Get Ready For 10 More Years Of Micro-Budget Horror Movies
If you credited Jason Blum for single-handedly resurrecting horror as a viable moneymaker, you wouldn't be far off. Through his production company Blumhouse Productions, Blum has been churning out low-budget horror films with excellent casts, and the results have been one big fat box office hit after another. Not so shocking, Universal wants a piece of this big, bloody pie, so they've offered Blum a decade-long multiplatform deal.
THR reports Universal Pictures and Blumhouse Productions's new 10-year deal will include partnerships across NBCUniversal's businesses, including Universal Television and Universal Cable Productions. It's a first look production deal that essentially means future Blumhouse movies will first be offered to Universal for distribution. This will include the future of the Sinister franchise. While the first film was distributed by Lionsgate, Universal has secured its sequel for its Focus Features branch.
But that's not all. Blum has also been contracted to help develop content for network and cable TV shows, as well as for digital properties "and more."
Blum is best known for producing horror franchises like Insidious, Paranormal Activity, Sinister, and The Purge. However he's also been working his way into television with projects like Syfy's Stranded, ABC's The River, the upcoming science-fiction drama series Ascension as well as the forthcoming crime-drama Eye Candy.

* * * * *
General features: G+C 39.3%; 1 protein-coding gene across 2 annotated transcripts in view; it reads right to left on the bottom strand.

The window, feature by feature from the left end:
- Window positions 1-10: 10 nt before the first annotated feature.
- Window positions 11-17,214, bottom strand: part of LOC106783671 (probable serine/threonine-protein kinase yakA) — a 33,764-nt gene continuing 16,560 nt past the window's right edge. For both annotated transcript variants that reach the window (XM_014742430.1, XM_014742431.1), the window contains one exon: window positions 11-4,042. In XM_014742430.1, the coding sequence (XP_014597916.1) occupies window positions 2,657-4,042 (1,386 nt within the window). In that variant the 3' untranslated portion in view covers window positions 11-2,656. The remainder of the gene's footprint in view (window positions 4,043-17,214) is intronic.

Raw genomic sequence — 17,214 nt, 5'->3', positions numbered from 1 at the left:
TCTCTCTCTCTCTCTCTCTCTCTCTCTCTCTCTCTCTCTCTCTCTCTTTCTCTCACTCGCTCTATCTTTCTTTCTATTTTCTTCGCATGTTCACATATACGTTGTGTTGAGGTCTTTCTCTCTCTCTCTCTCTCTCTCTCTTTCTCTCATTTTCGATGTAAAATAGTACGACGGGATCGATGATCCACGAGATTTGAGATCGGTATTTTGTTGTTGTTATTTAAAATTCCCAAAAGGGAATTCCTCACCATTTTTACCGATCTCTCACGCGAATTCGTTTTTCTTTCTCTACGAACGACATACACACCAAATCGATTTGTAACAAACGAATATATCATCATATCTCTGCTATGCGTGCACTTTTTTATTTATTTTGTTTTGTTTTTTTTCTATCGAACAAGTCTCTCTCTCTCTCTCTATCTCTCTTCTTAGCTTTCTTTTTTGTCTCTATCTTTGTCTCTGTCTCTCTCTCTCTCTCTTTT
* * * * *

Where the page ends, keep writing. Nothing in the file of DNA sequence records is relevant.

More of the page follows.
This news comes on the back of Blum's latest release, The Purge: Anarchy, generating a stellar opening with $29 million. As a $9 million movie, the sequel to the underwhelming but profitable 2013 release made its budget back within days of its debut. The Purge: Anarchy was a Universal release, as was its predecessor. And with Blum lining up an impressive slate of micro-budgeted hit franchises while varying his filmography with passion projects like his HBO production of The Normal Heart and the highly anticipated Jem and the Holograms movie, this is thrilling news for genre fans and movie-lovers alike.
Last summer, I had the pleasure of sitting down with Jason Blum upon the release of Insidious Chapter 2. I was instantly struck by his sheer and sincere enthusiasm for filmmaking, storytelling and above all horror. At the time, I congratulated him on being added to the prestigious roster of the Academy of Motion Pictures of Arts and Science before asking if his inclusion shows a shift in the way the Academy views the horror genre. His answer holds a special relevance with this news:
"(Flatly) No. (I laugh.) But I’m going to help them! But they’re not (getting over their bias against horror)…I think we’re a long way away from there, but I think horror movies are definitely cooler than they used to be. Vera Farmiga five years ago—or whoever the Vera Farmiga equivalent of five years ago was—would never have done The Conjuring in 2008. I think that they’re getting cooler. I don’t think they are Academy-worthy yet, but I’m working on it. Five more years!"
With Universal as an eager supporter, Blum is poised to push the genre and its possibilities even farther. Color us bloody excited.
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